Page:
There’s a complete chapter devoted to recruiting and negotiating in my book, Hire With Your Head (Wiley, 1998). This chapter provides specific information on each of these topics in greater depth. The overall idea is that putting together an offer package with a top performer isn’t about the money. It’s about crafting a reasonable package that balances short term compensation needs with a long term career opportunity. This is what great recruiters do. It all starts by knowing the performance requirements of the job. This establishes the framework to coach your clients and advise your candidates. Great interviewing skills allow you to understand why the job you are trying to fill represents a great career opportunity for the candidate. Great negotiating and closing skills complete the loop.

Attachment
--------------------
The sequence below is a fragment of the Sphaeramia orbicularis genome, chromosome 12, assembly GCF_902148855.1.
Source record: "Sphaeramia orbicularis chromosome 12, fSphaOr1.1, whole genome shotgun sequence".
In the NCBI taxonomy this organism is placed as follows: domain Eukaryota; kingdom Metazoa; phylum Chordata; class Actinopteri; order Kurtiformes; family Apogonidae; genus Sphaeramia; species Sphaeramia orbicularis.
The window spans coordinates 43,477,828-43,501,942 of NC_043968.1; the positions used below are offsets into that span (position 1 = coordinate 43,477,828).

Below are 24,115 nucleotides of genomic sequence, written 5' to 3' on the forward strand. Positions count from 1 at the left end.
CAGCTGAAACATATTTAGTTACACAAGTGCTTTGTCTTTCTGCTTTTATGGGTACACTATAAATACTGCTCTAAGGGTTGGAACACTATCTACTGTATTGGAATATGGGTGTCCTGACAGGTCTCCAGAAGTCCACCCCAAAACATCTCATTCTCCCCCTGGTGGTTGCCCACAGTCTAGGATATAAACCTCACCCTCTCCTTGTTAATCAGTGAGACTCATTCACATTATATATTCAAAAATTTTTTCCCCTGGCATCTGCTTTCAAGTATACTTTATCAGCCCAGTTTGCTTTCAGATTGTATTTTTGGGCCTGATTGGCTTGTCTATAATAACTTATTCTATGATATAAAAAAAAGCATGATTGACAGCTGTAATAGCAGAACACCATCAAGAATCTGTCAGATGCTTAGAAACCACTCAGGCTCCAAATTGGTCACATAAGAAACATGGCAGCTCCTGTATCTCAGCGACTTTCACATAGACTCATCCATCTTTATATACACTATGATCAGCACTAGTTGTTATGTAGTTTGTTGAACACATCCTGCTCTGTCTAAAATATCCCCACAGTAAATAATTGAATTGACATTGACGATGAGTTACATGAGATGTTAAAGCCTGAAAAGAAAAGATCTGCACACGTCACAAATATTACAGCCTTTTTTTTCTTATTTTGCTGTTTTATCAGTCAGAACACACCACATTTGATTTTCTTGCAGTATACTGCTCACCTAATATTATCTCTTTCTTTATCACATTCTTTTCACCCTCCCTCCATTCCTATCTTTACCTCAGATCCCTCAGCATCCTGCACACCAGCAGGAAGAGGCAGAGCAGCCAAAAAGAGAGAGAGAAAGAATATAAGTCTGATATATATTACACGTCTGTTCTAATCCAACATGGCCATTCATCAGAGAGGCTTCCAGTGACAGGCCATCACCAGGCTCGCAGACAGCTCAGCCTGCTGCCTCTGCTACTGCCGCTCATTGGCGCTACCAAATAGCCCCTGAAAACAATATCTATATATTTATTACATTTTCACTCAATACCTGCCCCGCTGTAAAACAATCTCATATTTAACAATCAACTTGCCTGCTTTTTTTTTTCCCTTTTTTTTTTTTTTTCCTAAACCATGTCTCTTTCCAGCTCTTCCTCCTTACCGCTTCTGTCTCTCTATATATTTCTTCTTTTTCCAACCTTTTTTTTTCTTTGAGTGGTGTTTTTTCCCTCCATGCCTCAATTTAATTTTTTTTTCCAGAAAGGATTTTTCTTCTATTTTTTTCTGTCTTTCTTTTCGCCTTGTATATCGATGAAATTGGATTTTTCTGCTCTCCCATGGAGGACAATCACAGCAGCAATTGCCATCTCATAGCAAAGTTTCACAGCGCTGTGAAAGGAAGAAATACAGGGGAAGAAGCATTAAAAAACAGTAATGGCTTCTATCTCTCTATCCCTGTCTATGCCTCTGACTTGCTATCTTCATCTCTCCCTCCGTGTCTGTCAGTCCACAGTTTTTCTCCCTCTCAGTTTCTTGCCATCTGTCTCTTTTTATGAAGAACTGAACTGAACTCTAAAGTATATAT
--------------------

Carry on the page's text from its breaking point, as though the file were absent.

Lou Adler is the CEO and founder of The Adler Group – a training and search firm helping companies implement Performance-based Hiring℠. Adler is the author of the Amazon top-10 best-seller, Hire With Your Head (John Wiley & Sons, 3rd Edition, 2007). His most recent book has just been published, The Essential Guide for Hiring & Getting Hired (Workbench, 2013). He is also the author of the award-winning Nightingale-Conant audio program, Talent Rules! Using Performance-based Hiring to Build Great Teams (2007).